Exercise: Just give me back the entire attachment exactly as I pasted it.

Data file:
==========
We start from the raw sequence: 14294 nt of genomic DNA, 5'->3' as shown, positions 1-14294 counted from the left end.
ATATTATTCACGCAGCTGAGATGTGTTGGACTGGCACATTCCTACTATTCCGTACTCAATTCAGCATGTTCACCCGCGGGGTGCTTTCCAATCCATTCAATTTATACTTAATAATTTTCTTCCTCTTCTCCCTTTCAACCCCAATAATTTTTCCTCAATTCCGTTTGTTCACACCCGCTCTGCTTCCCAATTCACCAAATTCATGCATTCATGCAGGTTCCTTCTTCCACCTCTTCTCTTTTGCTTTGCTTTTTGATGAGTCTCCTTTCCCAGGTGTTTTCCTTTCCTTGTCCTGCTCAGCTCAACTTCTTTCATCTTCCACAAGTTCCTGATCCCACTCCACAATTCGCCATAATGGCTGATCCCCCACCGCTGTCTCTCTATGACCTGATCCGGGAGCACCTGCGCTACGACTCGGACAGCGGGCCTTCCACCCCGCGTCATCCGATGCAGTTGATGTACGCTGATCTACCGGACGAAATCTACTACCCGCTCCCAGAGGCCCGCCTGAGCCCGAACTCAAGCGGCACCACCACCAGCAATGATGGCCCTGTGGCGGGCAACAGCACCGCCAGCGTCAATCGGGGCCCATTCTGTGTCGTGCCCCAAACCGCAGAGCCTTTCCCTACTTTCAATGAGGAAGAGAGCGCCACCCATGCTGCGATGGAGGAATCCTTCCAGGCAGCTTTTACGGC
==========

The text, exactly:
We start from the raw sequence: 14294 nt of genomic DNA, 5'->3' as shown, positions 1-14294 counted from the left end.
ATATTATTCACGCAGCTGAGATGTGTTGGACTGGCACATTCCTACTATTCCGTACTCAATTCAGCATGTTCACCCGCGGGGTGCTTTCCAATCCATTCAATTTATACTTAATAATTTTCTTCCTCTTCTCCCTTTCAACCCCAATAATTTTTCCTCAATTCCGTTTGTTCACACCCGCTCTGCTTCCCAATTCACCAAATTCATGCATTCATGCAGGTTCCTTCTTCCACCTCTTCTCTTTTGCTTTGCTTTTTGATGAGTCTCCTTTCCCAGGTGTTTTCCTTTCCTTGTCCTGCTCAGCTCAACTTCTTTCATCTTCCACAAGTTCCTGATCCCACTCCACAATTCGCCATAATGGCTGATCCCCCACCGCTGTCTCTCTATGACCTGATCCGGGAGCACCTGCGCTACGACTCGGACAGCGGGCCTTCCACCCCGCGTCATCCGATGCAGTTGATGTACGCTGATCTACCGGACGAAATCTACTACCCGCTCCCAGAGGCCCGCCTGAGCCCGAACTCAAGCGGCACCACCACCAGCAATGATGGCCCTGTGGCGGGCAACAGCACCGCCAGCGTCAATCGGGGCCCATTCTGTGTCGTGCCCCAAACCGCAGAGCCTTTCCCTACTTTCAATGAGGAAGAGAGCGCCACCCATGCTGCGATGGAGGAATCCTTCCAGGCAGCTTTTACGGC